Waymo acquires Latent Logic to accelerate progress towards safe, driverless vehicles | University of Oxford
Waymo self driving car in south San Francisco bay area
Waymo self driving car in south San Francisco bay area, Silicon Valley

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Waymo acquires Latent Logic to accelerate progress towards safe, driverless vehicles

Waymo is acquiring Latent Logic, an Oxford, UK-based technology company, spun out of Oxford University’s Department of Computer Science.

Latent Logic uses a form of machine learning, called imitation learning, to develop realistic simulations of the behavior of motorists, cyclists, and pedestrians to help autonomous vehicles coexist and interact safely with humans in the real world, at scale.

Professor Mike Woolridge, Head of Department of Computer Science at the University of Oxford, said: 'Congratulations to Waymo on the acquisition of Latent Logic, and congratulations to Shimon Whiteson and all at Latent Logic on this exciting new chapter in the company's story. This is yet another confirmation of Oxford's incredible strengths in machine learning, AI, and driverless car technology. We very much look forward to welcoming Waymo to Oxford, and to working with them in the future.'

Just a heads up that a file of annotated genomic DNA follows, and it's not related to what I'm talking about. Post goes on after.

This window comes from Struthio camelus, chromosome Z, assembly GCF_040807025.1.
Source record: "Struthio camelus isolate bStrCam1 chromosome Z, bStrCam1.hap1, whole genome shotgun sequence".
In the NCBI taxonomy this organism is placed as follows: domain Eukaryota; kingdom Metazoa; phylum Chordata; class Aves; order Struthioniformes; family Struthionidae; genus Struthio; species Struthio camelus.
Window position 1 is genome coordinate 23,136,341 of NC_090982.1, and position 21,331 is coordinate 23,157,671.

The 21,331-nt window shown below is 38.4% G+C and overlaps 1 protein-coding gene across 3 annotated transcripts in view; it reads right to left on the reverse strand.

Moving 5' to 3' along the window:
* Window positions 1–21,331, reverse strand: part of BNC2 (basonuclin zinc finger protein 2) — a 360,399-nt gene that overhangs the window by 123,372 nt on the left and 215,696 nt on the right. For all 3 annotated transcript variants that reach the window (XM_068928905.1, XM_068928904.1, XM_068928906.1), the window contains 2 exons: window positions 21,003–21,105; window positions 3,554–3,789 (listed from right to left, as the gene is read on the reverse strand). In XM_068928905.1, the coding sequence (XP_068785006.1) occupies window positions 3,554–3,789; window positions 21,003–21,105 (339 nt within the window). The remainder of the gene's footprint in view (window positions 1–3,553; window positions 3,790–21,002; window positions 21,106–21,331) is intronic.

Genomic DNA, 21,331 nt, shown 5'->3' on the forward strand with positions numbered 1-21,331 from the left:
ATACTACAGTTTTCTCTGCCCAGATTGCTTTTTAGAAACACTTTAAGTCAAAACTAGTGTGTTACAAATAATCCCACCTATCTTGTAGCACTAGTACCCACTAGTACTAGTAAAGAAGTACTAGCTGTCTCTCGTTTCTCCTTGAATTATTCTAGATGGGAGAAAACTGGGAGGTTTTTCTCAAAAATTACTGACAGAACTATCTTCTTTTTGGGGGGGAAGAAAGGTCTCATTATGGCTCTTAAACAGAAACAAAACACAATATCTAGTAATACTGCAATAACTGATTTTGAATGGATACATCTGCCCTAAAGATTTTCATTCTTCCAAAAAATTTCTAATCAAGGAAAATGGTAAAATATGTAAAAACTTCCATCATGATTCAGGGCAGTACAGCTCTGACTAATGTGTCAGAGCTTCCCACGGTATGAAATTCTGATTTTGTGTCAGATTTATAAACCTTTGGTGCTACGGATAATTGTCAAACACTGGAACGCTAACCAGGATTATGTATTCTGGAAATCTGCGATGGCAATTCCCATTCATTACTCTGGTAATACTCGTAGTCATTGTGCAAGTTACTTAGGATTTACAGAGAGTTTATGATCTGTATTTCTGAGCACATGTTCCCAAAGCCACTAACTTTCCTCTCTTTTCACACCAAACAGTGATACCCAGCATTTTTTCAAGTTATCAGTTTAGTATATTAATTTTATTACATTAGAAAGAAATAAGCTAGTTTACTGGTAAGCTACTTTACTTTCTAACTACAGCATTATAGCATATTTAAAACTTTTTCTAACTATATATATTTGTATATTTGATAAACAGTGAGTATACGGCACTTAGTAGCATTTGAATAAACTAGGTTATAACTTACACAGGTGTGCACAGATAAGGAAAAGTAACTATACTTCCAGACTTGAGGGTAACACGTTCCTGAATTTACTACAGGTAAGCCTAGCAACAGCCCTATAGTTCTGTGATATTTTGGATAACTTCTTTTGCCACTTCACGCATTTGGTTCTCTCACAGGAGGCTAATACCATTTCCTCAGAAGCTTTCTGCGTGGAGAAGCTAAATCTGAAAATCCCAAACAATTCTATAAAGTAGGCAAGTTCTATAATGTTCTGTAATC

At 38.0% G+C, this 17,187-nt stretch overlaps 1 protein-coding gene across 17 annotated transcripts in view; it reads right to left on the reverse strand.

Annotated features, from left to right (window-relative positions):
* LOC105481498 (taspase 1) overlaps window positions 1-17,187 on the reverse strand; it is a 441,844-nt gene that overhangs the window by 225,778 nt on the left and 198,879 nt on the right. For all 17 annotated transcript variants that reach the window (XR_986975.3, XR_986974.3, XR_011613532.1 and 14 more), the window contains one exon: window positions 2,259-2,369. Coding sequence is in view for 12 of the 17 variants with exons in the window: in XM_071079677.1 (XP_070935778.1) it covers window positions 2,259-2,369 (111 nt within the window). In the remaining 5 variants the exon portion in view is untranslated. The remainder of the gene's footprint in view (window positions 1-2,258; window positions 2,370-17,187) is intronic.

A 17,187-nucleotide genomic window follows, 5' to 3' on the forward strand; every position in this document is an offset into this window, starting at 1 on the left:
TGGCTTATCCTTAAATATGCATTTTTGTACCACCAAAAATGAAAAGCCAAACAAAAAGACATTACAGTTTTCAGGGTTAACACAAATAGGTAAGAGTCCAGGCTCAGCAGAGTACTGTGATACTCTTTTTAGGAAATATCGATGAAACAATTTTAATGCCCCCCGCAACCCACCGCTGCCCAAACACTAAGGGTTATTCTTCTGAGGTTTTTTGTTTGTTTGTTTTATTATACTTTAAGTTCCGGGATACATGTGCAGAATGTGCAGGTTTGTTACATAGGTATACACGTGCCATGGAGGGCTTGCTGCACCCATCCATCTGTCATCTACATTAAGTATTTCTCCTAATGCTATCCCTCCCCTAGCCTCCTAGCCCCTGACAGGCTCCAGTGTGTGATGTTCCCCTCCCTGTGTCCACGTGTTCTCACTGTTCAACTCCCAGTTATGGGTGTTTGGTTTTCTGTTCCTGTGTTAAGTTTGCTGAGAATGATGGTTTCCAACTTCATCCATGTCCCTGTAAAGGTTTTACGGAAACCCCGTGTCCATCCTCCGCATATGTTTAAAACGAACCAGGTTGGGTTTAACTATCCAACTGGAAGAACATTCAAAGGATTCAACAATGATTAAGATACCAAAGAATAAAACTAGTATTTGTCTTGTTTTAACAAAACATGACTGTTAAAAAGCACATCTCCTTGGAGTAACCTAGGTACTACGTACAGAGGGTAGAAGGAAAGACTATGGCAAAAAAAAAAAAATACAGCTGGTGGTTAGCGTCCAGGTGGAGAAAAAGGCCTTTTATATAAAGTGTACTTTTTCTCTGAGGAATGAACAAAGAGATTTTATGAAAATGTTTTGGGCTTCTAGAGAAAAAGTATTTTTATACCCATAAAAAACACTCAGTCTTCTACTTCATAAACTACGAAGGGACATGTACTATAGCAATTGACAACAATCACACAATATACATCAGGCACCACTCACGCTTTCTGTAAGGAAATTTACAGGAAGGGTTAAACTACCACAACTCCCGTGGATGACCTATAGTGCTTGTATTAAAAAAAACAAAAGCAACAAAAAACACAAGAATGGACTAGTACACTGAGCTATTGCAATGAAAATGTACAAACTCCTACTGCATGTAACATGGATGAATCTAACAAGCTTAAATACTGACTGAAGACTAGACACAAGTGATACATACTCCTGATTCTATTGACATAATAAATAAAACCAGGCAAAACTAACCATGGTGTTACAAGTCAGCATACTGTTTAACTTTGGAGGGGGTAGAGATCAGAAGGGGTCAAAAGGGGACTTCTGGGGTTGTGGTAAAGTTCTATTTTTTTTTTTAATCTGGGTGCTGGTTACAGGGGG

The company’s two founders (Shimon Whiteson and João Messias) and CEO (Kirsty Lloyd-Jukes) will join Waymo, along with key members of the engineering and technical team. The team will remain in Oxford and join Waymo’s Research efforts.

The Latent Logic team's expertise in reinforcement learning and imitation learning can help further accelerate Waymo's progress in areas from simulation to behavior prediction and planning. By leveraging cutting-edge machine learning techniques, Waymo will be able to scale more easily to complex and diverse environments.

This acquisition also signals the creation of Waymo’s first European engineering hub, in Oxford, UK, which is at the cutting-edge of global machine learning and robotics research.

Shimon Whiteson said: 'By joining Waymo, we are taking a big leap towards realizing our ambition of safe, self-driving vehicles. In just two years, we have made significant progress in using imitation learning to simulate real human behaviors on the road. I’m excited by what we can now achieve in combining this expertise with the talent, resources and progress Waymo have already made in self-driving technology. We’re proud to have started in Oxford and to now be part of Waymo’s first European engineering hub in the UK, surrounded by such amazing talent and entrepreneurship in machine learning, robotics, and autonomous vehicles.'